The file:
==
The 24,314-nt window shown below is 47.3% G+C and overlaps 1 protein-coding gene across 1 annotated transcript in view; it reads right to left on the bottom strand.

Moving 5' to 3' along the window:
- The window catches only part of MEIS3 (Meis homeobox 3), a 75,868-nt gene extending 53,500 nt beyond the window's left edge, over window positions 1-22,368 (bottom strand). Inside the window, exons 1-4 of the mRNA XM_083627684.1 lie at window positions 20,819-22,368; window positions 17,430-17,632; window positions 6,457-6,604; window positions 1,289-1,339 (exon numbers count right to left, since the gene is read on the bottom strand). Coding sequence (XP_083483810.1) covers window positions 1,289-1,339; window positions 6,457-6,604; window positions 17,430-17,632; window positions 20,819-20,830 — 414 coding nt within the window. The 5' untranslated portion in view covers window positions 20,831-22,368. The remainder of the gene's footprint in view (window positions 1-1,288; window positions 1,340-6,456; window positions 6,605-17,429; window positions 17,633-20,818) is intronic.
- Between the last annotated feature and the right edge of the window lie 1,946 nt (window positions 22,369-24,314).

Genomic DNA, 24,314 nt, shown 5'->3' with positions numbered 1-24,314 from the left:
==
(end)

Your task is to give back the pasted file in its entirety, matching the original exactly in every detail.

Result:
The 24,314-nt window shown below is 47.3% G+C and overlaps 1 protein-coding gene across 1 annotated transcript in view; it reads right to left on the bottom strand.

Moving 5' to 3' along the window:
- The window catches only part of MEIS3 (Meis homeobox 3), a 75,868-nt gene extending 53,500 nt beyond the window's left edge, over window positions 1-22,368 (bottom strand). Inside the window, exons 1-4 of the mRNA XM_083627684.1 lie at window positions 20,819-22,368; window positions 17,430-17,632; window positions 6,457-6,604; window positions 1,289-1,339 (exon numbers count right to left, since the gene is read on the bottom strand). Coding sequence (XP_083483810.1) covers window positions 1,289-1,339; window positions 6,457-6,604; window positions 17,430-17,632; window positions 20,819-20,830 — 414 coding nt within the window. The 5' untranslated portion in view covers window positions 20,831-22,368. The remainder of the gene's footprint in view (window positions 1-1,288; window positions 1,340-6,456; window positions 6,605-17,429; window positions 17,633-20,818) is intronic.
- Between the last annotated feature and the right edge of the window lie 1,946 nt (window positions 22,369-24,314).

Genomic DNA, 24,314 nt, shown 5'->3' with positions numbered 1-24,314 from the left: